What powers do GSOC officers have?


In criminal investigations, GSOC officers have all the powers, immunities and privileges conferred on, and all the duties imposed on, any member of the Garda Síochána. However, unlike members of the Garda Síochána.

If the complaint concerns a possible criminal matter and is being investigated under section 98 of the Act, GSOC officers have “all the powers, immunities and privileges conferred on, and all the duties imposed on, any member of the Garda Síochána”. However, unlike members of the Garda Síochána, GSOC cannot prosecute on behalf of the Director of Public Prosecutions (DPP). At the end of a criminal investigation, a file may be sent to the DPP with a recommendation. The DPP takes a decision based on the investigation file whether to prosecute or not.

In disciplinary investigations under section 94(5), which are supervised, GSOC can require the GSIO to keep it informed of the investigation; require interim reports; be present during interviews; and direct the GSIO to investigate further any aspect of the complaint. When GSOC receives the investigator’s final report, if we believe that a breach of discipline may have taken place, we will send a report to the Garda Commissioner with a recommendation (in accordance with the provisions of section 97 of the Act). If there is no evidence of a breach of discipline, the matter may be discontinued and a report need not be sent.

In unsupervised disciplinary investigations under section 94(1), undertaken by a GSIO, GSOC has limited involvement. The Act gives a complainant the right to request GSOC to review the investigation if they are dissatisfied with the outcome. GSOC may write to the Garda Commissioner following a review, if any potential issue is found with the way the disciplinary investigation was conducted, but GSOC does not have the power to change the outcome.

In non-criminal investigations under section 95, GSOC has a number of powers, laid out in section 96 of the Act. Essentially, GSOC can compel a person to attend and provide information that it deems relevant to its investigation, and failure to comply may lead to criminal proceedings. At the end of such an investigation, GSOC must always send a report to the Garda Commissioner, whether there appears to be evidence of a breach of discipline or not.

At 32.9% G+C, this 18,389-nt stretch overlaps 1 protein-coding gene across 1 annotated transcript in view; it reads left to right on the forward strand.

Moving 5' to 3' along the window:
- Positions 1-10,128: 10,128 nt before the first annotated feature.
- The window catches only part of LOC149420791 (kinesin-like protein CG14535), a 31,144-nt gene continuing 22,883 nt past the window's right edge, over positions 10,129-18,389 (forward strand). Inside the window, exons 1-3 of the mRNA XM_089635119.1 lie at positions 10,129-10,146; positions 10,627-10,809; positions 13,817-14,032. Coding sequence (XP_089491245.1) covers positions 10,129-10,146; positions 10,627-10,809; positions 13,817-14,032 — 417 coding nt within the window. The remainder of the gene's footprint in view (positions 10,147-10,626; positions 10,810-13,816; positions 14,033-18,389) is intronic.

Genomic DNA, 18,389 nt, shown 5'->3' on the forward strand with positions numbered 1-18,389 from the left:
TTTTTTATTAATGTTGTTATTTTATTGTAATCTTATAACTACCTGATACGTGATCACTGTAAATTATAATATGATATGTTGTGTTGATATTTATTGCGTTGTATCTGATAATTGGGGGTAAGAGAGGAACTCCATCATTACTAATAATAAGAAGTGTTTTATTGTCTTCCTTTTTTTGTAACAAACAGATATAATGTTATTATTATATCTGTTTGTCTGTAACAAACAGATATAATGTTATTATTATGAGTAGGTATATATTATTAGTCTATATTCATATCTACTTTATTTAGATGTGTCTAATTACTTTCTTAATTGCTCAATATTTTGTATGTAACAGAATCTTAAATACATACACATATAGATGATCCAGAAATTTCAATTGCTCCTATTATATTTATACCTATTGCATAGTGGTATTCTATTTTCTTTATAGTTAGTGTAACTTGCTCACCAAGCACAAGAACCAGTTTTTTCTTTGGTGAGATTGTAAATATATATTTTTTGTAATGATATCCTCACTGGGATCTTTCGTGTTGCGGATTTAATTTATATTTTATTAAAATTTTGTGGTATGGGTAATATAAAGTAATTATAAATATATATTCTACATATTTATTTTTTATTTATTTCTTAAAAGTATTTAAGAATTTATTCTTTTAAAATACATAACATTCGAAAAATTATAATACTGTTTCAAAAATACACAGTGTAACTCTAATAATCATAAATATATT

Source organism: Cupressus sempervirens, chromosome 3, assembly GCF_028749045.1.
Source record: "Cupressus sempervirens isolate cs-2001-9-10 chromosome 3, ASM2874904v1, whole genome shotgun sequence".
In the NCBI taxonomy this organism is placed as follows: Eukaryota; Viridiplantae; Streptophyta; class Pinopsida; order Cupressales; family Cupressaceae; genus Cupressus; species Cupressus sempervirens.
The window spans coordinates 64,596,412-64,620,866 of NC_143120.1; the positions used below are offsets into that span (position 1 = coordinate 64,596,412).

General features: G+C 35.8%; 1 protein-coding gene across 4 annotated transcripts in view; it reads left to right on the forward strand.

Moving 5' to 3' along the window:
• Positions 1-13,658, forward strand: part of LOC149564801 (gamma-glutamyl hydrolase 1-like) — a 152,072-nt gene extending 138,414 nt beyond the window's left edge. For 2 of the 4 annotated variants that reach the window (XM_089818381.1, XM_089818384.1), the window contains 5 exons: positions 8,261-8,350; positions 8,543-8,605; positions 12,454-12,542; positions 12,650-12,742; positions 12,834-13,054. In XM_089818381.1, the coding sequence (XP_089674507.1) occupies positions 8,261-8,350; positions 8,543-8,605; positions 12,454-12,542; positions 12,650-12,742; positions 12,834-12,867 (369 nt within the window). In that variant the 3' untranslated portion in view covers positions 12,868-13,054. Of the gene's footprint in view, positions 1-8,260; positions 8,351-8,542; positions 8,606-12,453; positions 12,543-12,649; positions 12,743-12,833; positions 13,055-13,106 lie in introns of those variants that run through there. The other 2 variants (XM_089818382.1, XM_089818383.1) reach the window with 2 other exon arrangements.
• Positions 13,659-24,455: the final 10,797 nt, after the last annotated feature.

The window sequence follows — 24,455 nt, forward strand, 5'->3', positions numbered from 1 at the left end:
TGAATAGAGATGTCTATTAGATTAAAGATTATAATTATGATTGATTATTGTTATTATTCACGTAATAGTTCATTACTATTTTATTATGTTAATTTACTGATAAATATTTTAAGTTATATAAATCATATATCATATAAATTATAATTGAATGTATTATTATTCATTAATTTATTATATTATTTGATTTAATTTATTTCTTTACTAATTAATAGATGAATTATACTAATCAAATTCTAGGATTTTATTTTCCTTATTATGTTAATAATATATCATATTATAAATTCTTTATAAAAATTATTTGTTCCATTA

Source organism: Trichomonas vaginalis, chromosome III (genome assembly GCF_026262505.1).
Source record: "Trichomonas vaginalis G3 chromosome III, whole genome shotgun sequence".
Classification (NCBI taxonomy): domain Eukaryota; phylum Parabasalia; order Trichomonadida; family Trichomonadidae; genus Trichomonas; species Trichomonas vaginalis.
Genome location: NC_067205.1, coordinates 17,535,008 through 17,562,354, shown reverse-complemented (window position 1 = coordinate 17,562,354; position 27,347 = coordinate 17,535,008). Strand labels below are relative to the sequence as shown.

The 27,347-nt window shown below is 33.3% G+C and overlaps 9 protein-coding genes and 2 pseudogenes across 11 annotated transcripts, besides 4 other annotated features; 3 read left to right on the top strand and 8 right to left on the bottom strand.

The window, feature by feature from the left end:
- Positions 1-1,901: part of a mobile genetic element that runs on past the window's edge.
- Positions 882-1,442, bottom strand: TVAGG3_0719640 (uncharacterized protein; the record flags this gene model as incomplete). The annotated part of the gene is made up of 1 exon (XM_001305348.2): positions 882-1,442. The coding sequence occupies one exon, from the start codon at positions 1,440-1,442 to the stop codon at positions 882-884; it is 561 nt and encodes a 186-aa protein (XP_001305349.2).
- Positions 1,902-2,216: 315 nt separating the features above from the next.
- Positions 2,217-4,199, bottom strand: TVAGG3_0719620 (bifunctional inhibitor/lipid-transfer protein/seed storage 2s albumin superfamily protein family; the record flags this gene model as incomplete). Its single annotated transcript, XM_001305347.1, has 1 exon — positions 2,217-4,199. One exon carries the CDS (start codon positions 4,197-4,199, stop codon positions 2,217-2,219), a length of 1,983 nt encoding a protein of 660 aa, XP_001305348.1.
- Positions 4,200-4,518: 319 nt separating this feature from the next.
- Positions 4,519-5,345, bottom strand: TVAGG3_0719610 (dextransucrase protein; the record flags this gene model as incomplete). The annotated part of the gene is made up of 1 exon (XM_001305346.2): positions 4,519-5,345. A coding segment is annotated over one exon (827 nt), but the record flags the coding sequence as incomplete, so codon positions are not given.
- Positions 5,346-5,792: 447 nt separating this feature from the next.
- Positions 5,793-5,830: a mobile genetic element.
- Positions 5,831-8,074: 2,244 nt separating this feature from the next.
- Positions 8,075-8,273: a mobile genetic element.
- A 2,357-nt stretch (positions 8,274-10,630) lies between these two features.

Upon receiving a report from GSOC, the Garda Commissioner takes a decision regarding any breach of discipline and the application of any sanctions.

  • Is GSOC part of the Garda Síochána?

    No, we are an independent body. Read More
  • Will the garda/ the Garda Síochána find out that I complained about them?

    If your complaint is investigated, Garda Headquarters and gardaí involved may be given any information on your complaint form (including your name), in the course of the investigation. If your complaint cannot be dealt with by GSOC however, they will be notified that a complaint was made and the nature of it, but will not be given the details (including your name). Read More
  • Will GSOC send my complaint back to the Garda Síochána?

    If your complaint is dealt with by informal resolution or if it is a criminal matter, it will be dealt with by a GSOC officer. If it is about a possible breach of Garda discipline, then it will most likely be dealt with by a senior Garda officer on our behalf. Sometimes GSOC will decide to supervise these investigations. If we do not supervise and you are unhappy with the outcome, you are entitled to ask us to review how the investigation was undertaken by the Garda officer. Read More
  • What happens following a referral under section 102?

    If a matter is referred to it under section 102, GSOC must investigate, with a view to establishing the facts of the situation and clarifying whether it may have resulted from garda misconduct. In many cases, this will require a GSOC investigator or team of investigators to attend the scene of an incident and work closely with An Garda Síochána teams there. Read More
  • Can I make a complaint to GSOC about garda misconduct myself?

    Under the Garda Síochána Act 2005, a Garda member cannot make a complaint about Garda behaviour in the same way that a member of the public can. However, under the Protected Disclosures Act 2014, gardaí and others working for the Garda Síochána may now confidentially disclose allegations of wrongdoings within the Garda Síochána, to a member of the Ombudsman Commission. Find out more by clicking on Protected Disclosures. Read More
  • Can I make a complaint about a GSOC staff member?

    Yes. We have a complaints process, whereby complaints about our staff are handled in line with the Civil Service Code of Standards and Behaviour. This Code sets out the standards required by all civil servants, including GSOC staff. Read More